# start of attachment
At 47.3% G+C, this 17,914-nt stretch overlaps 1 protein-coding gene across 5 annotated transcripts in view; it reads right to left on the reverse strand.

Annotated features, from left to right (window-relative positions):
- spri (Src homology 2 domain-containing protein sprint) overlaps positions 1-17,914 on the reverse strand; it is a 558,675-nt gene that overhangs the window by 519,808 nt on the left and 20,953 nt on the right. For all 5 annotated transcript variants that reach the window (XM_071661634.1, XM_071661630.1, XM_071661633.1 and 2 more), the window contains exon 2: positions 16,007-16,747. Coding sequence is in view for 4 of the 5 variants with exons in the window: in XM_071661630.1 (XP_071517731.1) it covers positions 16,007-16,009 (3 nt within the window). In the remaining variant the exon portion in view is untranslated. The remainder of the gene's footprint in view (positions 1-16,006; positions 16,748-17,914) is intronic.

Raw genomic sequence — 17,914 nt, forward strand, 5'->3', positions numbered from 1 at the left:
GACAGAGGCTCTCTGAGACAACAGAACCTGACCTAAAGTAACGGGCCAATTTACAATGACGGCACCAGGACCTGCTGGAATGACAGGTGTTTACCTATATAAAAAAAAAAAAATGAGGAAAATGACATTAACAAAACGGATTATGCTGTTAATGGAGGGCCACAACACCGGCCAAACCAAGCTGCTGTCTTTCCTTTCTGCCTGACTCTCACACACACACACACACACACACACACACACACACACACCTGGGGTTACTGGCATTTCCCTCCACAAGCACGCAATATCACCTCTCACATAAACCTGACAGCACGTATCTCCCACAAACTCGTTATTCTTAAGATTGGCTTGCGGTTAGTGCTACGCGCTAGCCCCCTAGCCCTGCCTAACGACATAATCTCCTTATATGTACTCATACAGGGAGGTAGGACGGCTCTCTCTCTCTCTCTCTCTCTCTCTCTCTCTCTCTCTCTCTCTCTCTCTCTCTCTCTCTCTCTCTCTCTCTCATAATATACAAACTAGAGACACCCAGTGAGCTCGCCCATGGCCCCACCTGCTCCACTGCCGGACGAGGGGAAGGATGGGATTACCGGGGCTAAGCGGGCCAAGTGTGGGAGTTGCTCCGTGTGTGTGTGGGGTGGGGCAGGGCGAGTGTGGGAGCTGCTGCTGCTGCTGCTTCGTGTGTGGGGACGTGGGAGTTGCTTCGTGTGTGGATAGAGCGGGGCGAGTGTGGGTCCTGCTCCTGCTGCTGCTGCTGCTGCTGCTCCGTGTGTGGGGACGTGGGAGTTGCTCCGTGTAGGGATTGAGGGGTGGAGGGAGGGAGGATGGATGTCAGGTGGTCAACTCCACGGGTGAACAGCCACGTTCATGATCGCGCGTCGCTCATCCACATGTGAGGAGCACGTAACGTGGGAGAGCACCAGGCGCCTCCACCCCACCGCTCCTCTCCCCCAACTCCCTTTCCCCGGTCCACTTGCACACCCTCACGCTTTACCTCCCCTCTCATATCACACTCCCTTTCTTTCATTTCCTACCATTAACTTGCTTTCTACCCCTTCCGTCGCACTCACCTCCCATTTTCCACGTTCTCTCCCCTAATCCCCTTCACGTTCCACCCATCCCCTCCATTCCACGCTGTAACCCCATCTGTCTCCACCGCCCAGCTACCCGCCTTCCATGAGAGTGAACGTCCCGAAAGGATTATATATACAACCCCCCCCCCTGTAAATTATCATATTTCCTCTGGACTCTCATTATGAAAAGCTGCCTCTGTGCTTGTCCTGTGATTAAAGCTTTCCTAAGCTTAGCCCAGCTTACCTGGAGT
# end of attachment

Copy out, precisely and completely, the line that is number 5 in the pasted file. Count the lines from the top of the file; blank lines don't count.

GACAGAGGCTCTCTGAGACAACAGAACCTGACCTAAAGTAACGGGCCAATTTACAATGACGGCACCAGGACCTGCTGGAATGACAGGTGTTTACCTATATAAAAAAAAAAAAATGAGGAAAATGACATTAACAAAACGGATTATGCTGTTAATGGAGGGCCACAACACCGGCCAAACCAAGCTGCTGTCTTTCCTTTCTGCCTGACTCTCACACACACACACACACACACACACACACACACACACACCTGGGGTTACTGGCATTTCCCTCCACAAGCACGCAATATCACCTCTCACATAAACCTGACAGCACGTATCTCCCACAAACTCGTTATTCTTAAGATTGGCTTGCGGTTAGTGCTACGCGCTAGCCCCCTAGCCCTGCCTAACGACATAATCTCCTTATATGTACTCATACAGGGAGGTAGGACGGCTCTCTCTCTCTCTCTCTCTCTCTCTCTCTCTCTCTCTCTCTCTCTCTCTCTCTCTCTCTCTCTCTCTCTCTCATAATATACAAACTAGAGACACCCAGTGAGCTCGCCCATGGCCCCACCTGCTCCACTGCCGGACGAGGGGAAGGATGGGATTACCGGGGCTAAGCGGGCCAAGTGTGGGAGTTGCTCCGTGTGTGTGTGGGGTGGGGCAGGGCGAGTGTGGGAGCTGCTGCTGCTGCTGCTTCGTGTGTGGGGACGTGGGAGTTGCTTCGTGTGTGGATAGAGCGGGGCGAGTGTGGGTCCTGCTCCTGCTGCTGCTGCTGCTGCTGCTCCGTGTGTGGGGACGTGGGAGTTGCTCCGTGTAGGGATTGAGGGGTGGAGGGAGGGAGGATGGATGTCAGGTGGTCAACTCCACGGGTGAACAGCCACGTTCATGATCGCGCGTCGCTCATCCACATGTGAGGAGCACGTAACGTGGGAGAGCACCAGGCGCCTCCACCCCACCGCTCCTCTCCCCCAACTCCCTTTCCCCGGTCCACTTGCACACCCTCACGCTTTACCTCCCCTCTCATATCACACTCCCTTTCTTTCATTTCCTACCATTAACTTGCTTTCTACCCCTTCCGTCGCACTCACCTCCCATTTTCCACGTTCTCTCCCCTAATCCCCTTCACGTTCCACCCATCCCCTCCATTCCACGCTGTAACCCCATCTGTCTCCACCGCCCAGCTACCCGCCTTCCATGAGAGTGAACGTCCCGAAAGGATTATATATACAACCCCCCCCCCTGTAAATTATCATATTTCCTCTGGACTCTCATTATGAAAAGCTGCCTCTGTGCTTGTCCTGTGATTAAAGCTTTCCTAAGCTTAGCCCAGCTTACCTGGAGT